If there’s one silver lining that people talk about remote working, is work-life balance. But, does working from home actually help you attain the work-life balance that you need for your life? Yes, you are exposed to several mediums to get your work done from home without involving the constant need to step out of your house, but that doesn’t mean your work-life balance is top notch, or that your job satisfaction level is at its peak.
In fact, a report suggests that four out of five attendants in a survey reported they had a hard time shutting out from work. So, if you are talking about work-life balance being the silver lining for remote work, you are likely mistaken.
Moreover, the report further suggests that people, after active reinforcement of remote working, have stopped taking mental health days because they don’t think they deserve it, especially when they are already in their home.
Impacts of Remote Working on Work-Life Balance
While remote work does cut down on commute time, enabling you to get more work done, it is also one of those situations that makes you feel obligated to work more. This is one of the most common impacts that employees have experienced in recent times.
With people working from home, it is prevalent for employees to have their workday prolong beyond general working hours. This is a good example of when it makes sense for employers to intervene and ensure that their employees are taking the needed time for their personal lives too.
Another common impact of remote work on work-life balance stems from the lack of importance on mental health. Aren’t you “just working from home?” What is so stressful about that?
These are common catch phrases that are present at the top of everyone’s minds. Remote working makes people feel like they don’t deserve a mental health day when they need one. That is where the problem arises.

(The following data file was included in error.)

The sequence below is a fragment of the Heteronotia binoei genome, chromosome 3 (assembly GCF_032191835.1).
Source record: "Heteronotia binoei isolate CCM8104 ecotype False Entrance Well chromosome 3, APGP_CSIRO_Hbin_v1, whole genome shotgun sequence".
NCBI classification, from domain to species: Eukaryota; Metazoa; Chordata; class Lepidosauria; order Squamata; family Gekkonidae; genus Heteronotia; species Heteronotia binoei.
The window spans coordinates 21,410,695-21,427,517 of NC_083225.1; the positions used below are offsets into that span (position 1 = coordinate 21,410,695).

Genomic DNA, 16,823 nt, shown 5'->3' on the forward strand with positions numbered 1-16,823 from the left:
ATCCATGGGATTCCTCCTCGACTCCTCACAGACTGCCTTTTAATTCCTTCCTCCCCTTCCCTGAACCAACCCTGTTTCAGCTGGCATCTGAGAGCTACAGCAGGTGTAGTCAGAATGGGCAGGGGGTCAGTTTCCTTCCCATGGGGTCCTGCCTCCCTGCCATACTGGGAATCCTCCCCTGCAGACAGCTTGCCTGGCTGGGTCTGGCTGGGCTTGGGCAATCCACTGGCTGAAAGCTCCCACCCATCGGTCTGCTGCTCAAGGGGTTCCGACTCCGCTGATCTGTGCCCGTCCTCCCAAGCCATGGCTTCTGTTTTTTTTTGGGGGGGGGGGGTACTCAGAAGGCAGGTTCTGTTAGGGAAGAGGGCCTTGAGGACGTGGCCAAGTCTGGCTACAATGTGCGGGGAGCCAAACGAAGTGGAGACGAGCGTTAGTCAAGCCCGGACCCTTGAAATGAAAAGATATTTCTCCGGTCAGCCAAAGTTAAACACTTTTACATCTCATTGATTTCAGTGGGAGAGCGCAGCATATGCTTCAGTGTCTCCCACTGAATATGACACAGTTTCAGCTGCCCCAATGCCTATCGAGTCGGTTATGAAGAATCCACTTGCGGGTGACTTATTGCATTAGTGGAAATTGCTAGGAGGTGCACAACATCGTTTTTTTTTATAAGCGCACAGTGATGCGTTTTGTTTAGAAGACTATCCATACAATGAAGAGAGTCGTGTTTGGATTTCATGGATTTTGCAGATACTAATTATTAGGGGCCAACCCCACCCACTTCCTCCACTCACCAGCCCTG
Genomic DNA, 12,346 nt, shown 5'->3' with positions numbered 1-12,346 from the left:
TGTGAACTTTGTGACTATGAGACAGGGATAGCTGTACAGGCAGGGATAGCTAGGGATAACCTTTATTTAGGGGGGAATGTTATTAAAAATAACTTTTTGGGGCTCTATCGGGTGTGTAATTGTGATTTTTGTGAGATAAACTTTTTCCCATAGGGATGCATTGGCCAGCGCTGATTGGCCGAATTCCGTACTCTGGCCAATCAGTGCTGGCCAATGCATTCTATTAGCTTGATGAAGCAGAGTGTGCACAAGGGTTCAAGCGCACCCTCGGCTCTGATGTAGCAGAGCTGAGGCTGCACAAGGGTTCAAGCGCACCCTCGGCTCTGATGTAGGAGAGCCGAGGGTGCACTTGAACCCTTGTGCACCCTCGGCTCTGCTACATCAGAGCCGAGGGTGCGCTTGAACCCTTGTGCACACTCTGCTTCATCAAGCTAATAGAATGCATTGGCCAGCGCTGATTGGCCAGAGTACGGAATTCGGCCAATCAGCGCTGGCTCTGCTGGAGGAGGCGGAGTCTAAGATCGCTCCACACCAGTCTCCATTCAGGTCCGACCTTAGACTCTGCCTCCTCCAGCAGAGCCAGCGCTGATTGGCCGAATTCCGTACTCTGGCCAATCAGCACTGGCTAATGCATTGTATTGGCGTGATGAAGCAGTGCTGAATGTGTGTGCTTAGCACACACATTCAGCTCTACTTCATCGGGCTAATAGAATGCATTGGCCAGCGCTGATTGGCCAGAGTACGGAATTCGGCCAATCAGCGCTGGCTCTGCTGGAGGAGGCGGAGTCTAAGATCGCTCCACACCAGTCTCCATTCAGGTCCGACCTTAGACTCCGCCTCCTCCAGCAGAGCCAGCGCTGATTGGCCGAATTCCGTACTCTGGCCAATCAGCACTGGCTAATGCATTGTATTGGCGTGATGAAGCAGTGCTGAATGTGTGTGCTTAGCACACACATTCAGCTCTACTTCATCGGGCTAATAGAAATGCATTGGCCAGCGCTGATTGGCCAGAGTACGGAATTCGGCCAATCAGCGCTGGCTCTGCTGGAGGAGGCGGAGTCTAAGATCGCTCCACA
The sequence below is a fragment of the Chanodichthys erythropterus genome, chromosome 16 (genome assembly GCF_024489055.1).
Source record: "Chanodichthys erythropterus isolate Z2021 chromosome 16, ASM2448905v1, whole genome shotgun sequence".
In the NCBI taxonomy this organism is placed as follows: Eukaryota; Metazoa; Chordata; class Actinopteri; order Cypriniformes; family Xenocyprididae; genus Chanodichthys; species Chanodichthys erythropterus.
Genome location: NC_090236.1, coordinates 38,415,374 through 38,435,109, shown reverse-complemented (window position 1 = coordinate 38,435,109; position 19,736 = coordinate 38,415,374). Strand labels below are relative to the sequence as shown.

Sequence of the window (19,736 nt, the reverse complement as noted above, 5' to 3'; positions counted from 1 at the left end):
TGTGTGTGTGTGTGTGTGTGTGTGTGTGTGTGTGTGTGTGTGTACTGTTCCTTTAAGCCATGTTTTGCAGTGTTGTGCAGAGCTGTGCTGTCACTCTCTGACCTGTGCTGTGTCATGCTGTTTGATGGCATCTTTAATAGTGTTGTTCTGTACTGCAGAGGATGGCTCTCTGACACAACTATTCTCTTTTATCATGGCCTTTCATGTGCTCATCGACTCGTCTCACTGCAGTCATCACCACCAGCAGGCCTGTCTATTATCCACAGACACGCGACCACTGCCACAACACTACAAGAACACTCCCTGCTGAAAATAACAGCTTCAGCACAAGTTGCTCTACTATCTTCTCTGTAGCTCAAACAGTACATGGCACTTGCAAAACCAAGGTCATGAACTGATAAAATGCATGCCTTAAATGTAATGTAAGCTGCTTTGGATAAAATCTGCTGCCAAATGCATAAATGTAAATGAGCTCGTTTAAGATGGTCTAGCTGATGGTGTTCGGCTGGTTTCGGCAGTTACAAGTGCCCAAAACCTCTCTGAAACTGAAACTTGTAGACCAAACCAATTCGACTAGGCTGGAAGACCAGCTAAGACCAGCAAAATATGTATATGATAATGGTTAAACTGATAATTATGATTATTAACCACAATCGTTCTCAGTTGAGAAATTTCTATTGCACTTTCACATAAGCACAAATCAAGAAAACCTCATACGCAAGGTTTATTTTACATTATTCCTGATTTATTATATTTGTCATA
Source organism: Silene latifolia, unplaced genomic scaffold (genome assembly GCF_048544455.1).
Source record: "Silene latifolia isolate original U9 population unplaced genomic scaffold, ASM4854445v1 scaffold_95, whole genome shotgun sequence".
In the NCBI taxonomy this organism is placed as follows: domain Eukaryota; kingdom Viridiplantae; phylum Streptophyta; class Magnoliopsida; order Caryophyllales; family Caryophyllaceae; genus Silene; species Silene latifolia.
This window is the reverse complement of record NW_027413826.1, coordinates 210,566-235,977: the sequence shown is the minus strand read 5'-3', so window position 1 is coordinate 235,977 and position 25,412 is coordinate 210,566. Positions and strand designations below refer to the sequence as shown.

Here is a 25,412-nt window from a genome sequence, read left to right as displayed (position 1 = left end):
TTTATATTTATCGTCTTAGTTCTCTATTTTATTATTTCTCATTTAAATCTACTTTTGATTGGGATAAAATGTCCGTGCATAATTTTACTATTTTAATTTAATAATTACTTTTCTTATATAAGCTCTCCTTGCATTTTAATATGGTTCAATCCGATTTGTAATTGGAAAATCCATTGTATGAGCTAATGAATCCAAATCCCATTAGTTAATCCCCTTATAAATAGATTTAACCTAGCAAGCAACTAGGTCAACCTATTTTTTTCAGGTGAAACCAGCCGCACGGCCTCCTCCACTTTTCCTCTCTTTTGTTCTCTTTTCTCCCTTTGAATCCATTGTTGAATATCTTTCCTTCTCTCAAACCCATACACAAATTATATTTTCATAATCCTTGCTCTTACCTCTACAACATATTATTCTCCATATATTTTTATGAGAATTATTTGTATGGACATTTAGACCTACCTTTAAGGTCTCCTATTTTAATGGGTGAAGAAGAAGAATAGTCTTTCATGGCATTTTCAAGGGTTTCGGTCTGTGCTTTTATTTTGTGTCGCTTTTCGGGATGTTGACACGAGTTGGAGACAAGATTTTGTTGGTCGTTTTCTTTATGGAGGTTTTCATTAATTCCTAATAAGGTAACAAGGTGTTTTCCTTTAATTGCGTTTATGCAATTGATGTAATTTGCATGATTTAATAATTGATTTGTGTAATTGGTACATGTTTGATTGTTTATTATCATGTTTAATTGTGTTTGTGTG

However, remote working isn’t all bad for your work-life balance. Some individuals say that work-from-home (WFH) has helped them get more productive since they don’t have to worry about commuting, getting ready, harsh weather and the traffic.
So, how do you enhance your work-life balance with remote working?
Have a Schedule Sorted
The first and most important thing to keep in mind is to have a set schedule. When you have the flexibility to work from anywhere and with an asynchronous schedule, it becomes easier for you to clock-in anytime and clock-out anytime. This is where you disrupt your work-life balance. Try making a fixed schedule for your work, and then stick to it. Getting your job done on time helps you get better with your planning for the rest of the day.
Combine Work-From-Home with Work at The Office
For many, WFH 100% is not a sustainable solution, and there’s no reason why you can’t create a hybrid schedule where you WFH part-time and leverage a flexible office space solution on certain days. The future of work is flexible and coworking spaces offer enhanced productivity and focus, along with built-in communities of professionals that offer connection and interaction that you just can’t get working from home.
Look for flexible office space operators that offer membership plans specifically geared toward professionals balancing working from home and utilizing a professional workspace. Plan options usually include open coworking memberships, dedicated desks, private offices, meeting rooms, virtual office plans, and more.
As we make strides towards a post-COVID world, balancing WFH and working in a flexible office space may be the best work-life balance for many.
Focus on Taking Breaks
Not many people realize this, but the more you stay stuck to your system, the more you will get frustrated with the work. Schedule an hour or so for a personal errand that gets you out of the house and helps you get a breath of fresh air and the much-needed break your mind and body require.